With passion and purpose to drive social change and bring injustice to light, Andra Day is a force to be reckoned with. Gracing SHAPE’s September issue as a Woman Who Runs the World in collaboration with the SeeHer movement – which aims to accurately portray women in media to raise powerful, truthful visibility – the singer, songwriter and actor opens up on how she mentally and physically took on the role of Billie Holiday and where her strength and dedication comes from.
On what she learned and hoped others learn from Billie Holiday: “What convinced me [to take the role] was the idea that the movie would tell the truth of her story, which is that she was a great godmother of civil rights,” Andra says. “The world never knew that, which was part of the design of systemic oppression. To expose it was really incentivizing.” “I had to transform not just my body but the way I spoke and even the way I thought,” she says. “I had to adopt the way she approached everything: conflict, joy, life. I lost 40 pounds. I started smoking, drinking alcohol, and even cussing more. You feel emboldened yet ravaged after a role like that. But she made me feel that I’m braver than I thought I was. I can speak my mind and not be worried about the consequences because she did that.”
On losing 40 pounds before playing Billie: “For the role, I couldn’t look like I had been eating healthfully and exercising. Even though Billie was stunning, hers was a 1940s woman’s body that had been ravaged by drugs, alcohol, cigarettes, staying out late, and not taking care. So I had to look more dehydrated and gaunt. I got to a point where I was starting to starve myself. I’d starve myself, binge eat a little, then starve myself, then binge. I’ve had people hit me up and say, ‘How did you lose the weight?’ I’m like, ‘Don’t do it this way.’ It doesn’t give you the brain clarity. It’s very disorienting. It makes you sleepy and confused. Afterward, once I started to get back to a healthier state, it felt good on my system. Now, I’m enjoying the way my body feels, my mobility, all that stuff. I want to keep running, keep working with weights, and keep eating well—and also having random Cheetos moments.”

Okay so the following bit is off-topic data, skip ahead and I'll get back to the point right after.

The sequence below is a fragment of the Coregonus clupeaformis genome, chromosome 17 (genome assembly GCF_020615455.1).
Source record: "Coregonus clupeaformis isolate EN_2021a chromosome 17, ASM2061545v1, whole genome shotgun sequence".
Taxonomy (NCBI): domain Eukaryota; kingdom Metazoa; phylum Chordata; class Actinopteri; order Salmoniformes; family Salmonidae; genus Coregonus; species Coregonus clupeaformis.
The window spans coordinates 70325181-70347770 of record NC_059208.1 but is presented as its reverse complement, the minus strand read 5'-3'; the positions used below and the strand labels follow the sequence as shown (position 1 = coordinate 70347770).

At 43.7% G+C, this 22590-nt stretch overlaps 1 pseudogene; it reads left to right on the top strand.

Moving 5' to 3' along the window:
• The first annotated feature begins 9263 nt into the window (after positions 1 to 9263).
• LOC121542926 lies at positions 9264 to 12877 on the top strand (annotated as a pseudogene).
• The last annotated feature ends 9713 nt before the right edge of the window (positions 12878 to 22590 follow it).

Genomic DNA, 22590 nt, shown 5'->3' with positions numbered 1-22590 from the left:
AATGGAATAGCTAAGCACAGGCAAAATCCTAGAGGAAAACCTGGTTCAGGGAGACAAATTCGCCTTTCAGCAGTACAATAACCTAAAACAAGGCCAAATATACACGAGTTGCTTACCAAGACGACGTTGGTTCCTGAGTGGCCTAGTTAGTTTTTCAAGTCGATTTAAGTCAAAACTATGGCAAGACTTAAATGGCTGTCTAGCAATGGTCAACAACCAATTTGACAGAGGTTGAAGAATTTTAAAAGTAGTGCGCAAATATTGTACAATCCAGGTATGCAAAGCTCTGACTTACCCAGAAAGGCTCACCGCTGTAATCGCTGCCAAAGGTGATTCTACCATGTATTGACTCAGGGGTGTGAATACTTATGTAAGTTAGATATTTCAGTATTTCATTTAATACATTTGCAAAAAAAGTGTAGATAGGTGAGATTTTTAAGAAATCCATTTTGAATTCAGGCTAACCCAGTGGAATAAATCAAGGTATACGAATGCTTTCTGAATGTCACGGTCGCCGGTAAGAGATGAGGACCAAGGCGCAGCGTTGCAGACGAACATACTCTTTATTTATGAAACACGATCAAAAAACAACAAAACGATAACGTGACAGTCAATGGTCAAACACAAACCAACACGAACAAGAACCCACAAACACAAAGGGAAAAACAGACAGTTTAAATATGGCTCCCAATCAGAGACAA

On giving back and making a difference: “One of my goals for the coming year is to do more community work. I support the school that I went to in San Diego and other schools around the area. I also want to do something to help Black, brown, marginalized, and homeless people in the area I grew up in. Helping others is tied to my existence, the reason why I’m here. That’s tied directly to my faith, directly to my God. My identity, in the end, is wrapped up in service. I believe I was put here to be in service of my God and people. That doesn’t mean I’m not going to do dumb shit or random selfish stuff. I’m still human. When you’re in service of people, then you can stop with the judgment. You can stop needing people to live their lives according to your expectations. I don’t think there’s anything more dangerous than that agenda. Service is integral to who I am.”
On her spiritual, mental, and physical health: “My healthiest habit is my relationship with God. I try to spend time praying, reading, and meditating on what I read every day. I do it as soon as I wake up, or at night before I go to sleep. I sometimes do both just to keep my head focused.” “When I exercise, I have more clarity in my thoughts and in the way I function throughout the day. I feel more oriented. Working out helps me feel more capable. It helps me make better decisions. I often feel like brain fog is an issue for me, but when I’m working out regularly and drinking more water, my head feels clearer, truly. It’s an exciting feeling.”
The September issue of Shape magazine is available for purchase on August 13.
[Photo Credit: AB+DM/Shape Magazine]
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